PARIS (AFP) - The euro zone bond market is gradually recovering from the disruption caused by the debt crisis, analysts say, with the gap in borrowing costs between fragile countries and Germany at two-year lows.
"The bond market is benefiting from both the staunch support of the ECB for one year and better-than-expected economic indicators for the past couple of weeks," said Mr Rene Defossez, a bond analyst at French investment bank Natixis.
"This cocktail is reassuring investors," he added.
A normalisation of the bond markets began in July last year when European Central Bank (ECB) chief Mario Draghi pledged to do "whatever it takes" to protect the euro and later unveiled a facility to provide massive support to countries implementing stabilisation programmes.
And the past few months have seen a series of more reassuring economic indicators, culminating with data showing the euro zone exited its record 18-month recession in the second quarter with 0.3-per cent growth. Germany managed 0.7-per cent growth and France 0.5 per cent. And while Spain and Italy still contracted, the rate had slowed.
At the height of the debt crisis, the difference - or spread - between the low borrowing costs enjoyed by powerhouse economy Germany and the ballooning rates endured by crisis-wracked Italy and Spain soared to levels seen as unsustainable.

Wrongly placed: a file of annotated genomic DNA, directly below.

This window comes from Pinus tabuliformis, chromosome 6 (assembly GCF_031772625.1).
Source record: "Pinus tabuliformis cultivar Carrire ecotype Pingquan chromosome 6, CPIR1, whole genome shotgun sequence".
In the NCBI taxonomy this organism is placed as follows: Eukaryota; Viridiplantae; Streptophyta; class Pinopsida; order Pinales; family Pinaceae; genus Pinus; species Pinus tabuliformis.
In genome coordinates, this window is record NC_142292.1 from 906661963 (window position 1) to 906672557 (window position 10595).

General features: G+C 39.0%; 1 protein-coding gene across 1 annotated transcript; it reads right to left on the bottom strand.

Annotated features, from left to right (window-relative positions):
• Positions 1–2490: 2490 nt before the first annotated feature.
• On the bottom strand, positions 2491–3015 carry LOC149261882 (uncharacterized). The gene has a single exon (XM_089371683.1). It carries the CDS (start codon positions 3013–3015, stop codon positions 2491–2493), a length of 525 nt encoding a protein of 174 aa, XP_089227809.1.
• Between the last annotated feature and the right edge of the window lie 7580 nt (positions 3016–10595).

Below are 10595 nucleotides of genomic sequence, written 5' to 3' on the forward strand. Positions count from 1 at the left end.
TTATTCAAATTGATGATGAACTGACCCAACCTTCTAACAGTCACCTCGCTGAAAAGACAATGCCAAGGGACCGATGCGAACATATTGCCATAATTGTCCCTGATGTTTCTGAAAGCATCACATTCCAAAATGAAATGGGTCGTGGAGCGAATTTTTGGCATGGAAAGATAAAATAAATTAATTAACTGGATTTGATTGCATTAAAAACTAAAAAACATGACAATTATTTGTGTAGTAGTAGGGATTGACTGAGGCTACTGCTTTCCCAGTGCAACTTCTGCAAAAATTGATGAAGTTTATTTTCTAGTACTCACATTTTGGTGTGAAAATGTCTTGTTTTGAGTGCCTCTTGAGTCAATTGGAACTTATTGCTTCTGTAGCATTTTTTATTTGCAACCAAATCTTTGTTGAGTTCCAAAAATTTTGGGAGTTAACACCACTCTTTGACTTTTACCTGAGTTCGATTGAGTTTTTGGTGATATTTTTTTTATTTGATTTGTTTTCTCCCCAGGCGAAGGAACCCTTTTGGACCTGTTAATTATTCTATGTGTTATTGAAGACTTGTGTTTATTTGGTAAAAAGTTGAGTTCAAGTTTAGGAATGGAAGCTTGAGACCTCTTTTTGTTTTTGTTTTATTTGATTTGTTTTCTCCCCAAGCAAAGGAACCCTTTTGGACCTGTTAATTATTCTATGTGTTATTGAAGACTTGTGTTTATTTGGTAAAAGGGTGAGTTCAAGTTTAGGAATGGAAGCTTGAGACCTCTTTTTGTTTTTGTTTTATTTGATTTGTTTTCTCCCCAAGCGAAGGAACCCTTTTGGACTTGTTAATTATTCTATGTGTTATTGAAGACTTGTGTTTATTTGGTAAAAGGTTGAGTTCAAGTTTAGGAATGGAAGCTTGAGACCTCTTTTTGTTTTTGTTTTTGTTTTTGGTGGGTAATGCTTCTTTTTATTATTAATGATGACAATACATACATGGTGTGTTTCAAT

In times of economic crisis, investors demand higher returns to lend to countries seen as less stable, as they fear they may not be paid back. This pushed up the borrowing costs for the likes of Italy and Spain.
Conversely, German borrowing costs dropped sharply during the crisis as investors scrambled to invest in Germany - seen as a safe haven amid the euro zone debt chaos. Now, however, with the euro zone seemingly over the worst of its recession and with the weaker countries sheltered by the ECB backstop, the spread, or risk premium, has dropped to levels not seen since July 2011, before the peak of the crisis.
While the gap between the bond yields of Spain and Germany was a massive 6.3 percentage points in July last year, this has now dropped to roughly 2.5 percentage points. In Italy, the spread was 5.5 percentage points in July last year and is now about 2.3 percentage points.
"The stabilisation of the economy has led to investors taking on more risk and disposing of safe-haven bonds, like those of Germany and to a lesser extent France," said Mr Christian Parisot, an economist at the Aurel BGC brokerage.
German bond yields have also been pushed up by a rise in US bond yields, which have climbed on the prospect of an imminent reduction of the monetary stimulus that the US Federal Reserve injects into the economy.
The easy money injected by the Fed pushed down US bond yields, as well in other countries as money flowed out of the United States in search of returns.
The reduction in borrowing costs for peripheral euro zone countries should somewhat relieve pressure on their finances and therefore aid their restructuring efforts - what Mr Parisot termed a potential "virtuous circle".
"We must remain cautious but we can begin to turn the page on the debt crisis. The worst is certainly behind us," he added.